An American in Spain, I learned that different cultures and distance could not mask the similar values of my two Moms.
Squeezed around the dinner table in a corner of the kitchen, the four of us watched as María José thrust her fist in the air chanting “mujeres!” (women!)
“¿Crees que aporto menos que los hombres de mi empresa?” (Do you think I contribute less than the men at my company?) she asked, challenging us to explain why she was paid less at work.
María José ignored her husband Daniel’s troubled face while I smiled along with Andrea and Natalia.
Holding her head of curly, blond hair high, María José slid the golden brown empanadillas from the oven and placed them in a neat circle on top of the floral tablecloth — “porque mi madre siempre lo había hecho así” (because my mother always did it that way).
I felt at home for the first time since arriving in Spain.
Despite different cultures, my two Moms resembled each other.
Months earlier, I had decided to leave California to spend my third year of high school studying abroad — an adventure that filled me with fear and excitement. I had completed a brief survey but otherwise had no control over who would be my host family in Spain for nine months.
I desperately desired a family that would share my values and allow me to experience an authentic Spanish household.
As soon as I moved in with María José, Daniel, Andrea and Natalia, I realized that while my new family was superficially different from my own, they resembled each other in profound ways.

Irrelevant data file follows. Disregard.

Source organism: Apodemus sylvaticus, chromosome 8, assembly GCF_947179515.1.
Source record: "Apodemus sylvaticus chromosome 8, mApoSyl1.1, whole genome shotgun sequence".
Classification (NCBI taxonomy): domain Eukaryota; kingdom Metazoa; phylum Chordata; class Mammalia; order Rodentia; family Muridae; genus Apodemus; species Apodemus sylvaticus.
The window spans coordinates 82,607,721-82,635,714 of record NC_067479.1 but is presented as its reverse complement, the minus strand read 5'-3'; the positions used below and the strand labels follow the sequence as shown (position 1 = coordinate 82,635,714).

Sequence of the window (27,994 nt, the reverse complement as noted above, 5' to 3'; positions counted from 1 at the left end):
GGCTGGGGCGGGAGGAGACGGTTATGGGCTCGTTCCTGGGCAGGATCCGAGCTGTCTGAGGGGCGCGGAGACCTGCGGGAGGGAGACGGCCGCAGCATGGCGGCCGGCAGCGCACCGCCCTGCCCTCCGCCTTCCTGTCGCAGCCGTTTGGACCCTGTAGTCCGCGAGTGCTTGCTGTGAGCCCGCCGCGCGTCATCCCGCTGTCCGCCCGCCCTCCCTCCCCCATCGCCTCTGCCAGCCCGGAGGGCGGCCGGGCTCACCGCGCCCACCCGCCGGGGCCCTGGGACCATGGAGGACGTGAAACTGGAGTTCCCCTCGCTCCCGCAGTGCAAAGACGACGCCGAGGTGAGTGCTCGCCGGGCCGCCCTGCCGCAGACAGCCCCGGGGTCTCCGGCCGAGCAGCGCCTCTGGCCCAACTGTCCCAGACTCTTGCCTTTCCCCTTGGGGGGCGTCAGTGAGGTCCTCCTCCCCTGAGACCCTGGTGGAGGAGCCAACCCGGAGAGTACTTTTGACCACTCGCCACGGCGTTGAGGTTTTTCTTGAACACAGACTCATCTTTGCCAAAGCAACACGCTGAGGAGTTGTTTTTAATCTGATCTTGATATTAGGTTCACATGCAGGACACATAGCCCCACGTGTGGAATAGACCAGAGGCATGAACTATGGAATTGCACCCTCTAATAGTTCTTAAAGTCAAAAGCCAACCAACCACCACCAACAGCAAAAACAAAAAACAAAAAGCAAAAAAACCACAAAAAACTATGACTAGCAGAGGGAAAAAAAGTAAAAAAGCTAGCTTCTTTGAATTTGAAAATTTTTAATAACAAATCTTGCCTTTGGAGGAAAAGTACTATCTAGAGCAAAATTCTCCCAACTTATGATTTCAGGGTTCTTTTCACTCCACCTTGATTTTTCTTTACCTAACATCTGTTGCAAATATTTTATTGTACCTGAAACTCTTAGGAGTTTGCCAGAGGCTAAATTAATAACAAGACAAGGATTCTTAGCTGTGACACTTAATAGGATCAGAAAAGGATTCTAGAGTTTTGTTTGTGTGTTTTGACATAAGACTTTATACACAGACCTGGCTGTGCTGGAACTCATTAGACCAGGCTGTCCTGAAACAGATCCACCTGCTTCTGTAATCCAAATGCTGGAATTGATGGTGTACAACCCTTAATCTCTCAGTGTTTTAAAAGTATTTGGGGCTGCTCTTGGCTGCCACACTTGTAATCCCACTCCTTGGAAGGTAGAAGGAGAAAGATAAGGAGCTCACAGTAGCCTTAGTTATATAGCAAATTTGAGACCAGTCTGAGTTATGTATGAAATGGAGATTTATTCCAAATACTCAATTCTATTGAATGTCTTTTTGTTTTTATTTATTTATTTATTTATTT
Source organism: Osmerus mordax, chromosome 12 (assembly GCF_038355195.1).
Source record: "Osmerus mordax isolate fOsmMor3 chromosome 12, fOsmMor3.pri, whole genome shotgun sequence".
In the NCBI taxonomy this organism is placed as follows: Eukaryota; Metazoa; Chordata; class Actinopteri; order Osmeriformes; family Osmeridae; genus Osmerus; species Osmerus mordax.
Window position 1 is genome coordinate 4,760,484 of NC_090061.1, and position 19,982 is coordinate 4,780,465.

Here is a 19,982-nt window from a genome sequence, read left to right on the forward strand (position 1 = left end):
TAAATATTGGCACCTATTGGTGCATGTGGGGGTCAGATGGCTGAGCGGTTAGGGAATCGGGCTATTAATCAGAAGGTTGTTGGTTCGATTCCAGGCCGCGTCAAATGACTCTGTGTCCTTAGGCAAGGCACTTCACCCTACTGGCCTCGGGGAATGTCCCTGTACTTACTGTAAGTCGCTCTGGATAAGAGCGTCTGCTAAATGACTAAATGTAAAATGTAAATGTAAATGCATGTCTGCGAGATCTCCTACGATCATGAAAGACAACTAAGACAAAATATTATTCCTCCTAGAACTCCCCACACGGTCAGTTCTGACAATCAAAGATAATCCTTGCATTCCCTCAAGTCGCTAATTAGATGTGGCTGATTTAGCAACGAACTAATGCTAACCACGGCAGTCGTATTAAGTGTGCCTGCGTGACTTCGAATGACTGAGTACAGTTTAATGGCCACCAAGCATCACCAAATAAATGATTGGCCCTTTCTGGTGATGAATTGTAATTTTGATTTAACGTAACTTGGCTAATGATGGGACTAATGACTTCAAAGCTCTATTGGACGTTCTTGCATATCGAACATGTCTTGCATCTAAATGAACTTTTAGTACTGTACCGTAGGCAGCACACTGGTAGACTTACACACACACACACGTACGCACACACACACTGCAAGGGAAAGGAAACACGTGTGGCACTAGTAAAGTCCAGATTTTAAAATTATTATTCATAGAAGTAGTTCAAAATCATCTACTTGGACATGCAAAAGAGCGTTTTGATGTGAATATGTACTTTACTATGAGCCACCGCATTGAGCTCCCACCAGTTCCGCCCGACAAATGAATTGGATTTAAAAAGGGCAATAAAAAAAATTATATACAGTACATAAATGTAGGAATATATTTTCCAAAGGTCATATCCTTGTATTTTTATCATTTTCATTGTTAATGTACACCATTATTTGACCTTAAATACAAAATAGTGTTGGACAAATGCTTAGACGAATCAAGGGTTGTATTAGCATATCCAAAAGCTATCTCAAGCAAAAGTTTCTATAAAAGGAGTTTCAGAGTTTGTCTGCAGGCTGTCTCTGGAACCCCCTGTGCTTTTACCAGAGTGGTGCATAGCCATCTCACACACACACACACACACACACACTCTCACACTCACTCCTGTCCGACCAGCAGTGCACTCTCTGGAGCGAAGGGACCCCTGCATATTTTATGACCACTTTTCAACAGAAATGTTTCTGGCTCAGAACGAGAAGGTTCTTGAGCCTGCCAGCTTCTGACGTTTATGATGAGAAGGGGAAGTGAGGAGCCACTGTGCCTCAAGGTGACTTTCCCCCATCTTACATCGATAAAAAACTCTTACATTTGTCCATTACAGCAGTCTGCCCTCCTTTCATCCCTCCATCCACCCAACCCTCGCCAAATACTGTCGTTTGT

The similarities came into focus as I considered my two mothers.
Born in Holland in 1968 to two Indian immigrants in dental school, my mother, Renu, always felt exotic.
She is wont to compare her own mother to Audrey Hepburn in a sari in the movie “Breakfast at Tiffany’s” — a picture of misplaced beauty. That is how my mother has felt throughout her life — younger than others in her grade, shy, focused on shining academically.
Renu was afraid to talk to boys, but she fought with her parents so she could to attend her first junior high dance, only to realize that it was not what it was cracked up to be. She did not connect enough with her Indian heritage to enjoy poojas (prayers), but when her parents divorced while she was in high school, the community virtually ostracized her family.
Family and traditions give María José strength.
A thousand miles away, María José was born in the same year in Zaragoza, Spain.
The only child of a young couple, she was five months old when her mother María Josefa was left a jobless widow in her mid-twenties. “Un accidente de moto que cambió la trayectoria de nuestras vidas” (a motorcycle accident that changed the trajectory of our lives).
Perhaps it is because she never knew her father or his family that María José is so closely bonded with her mother’s family.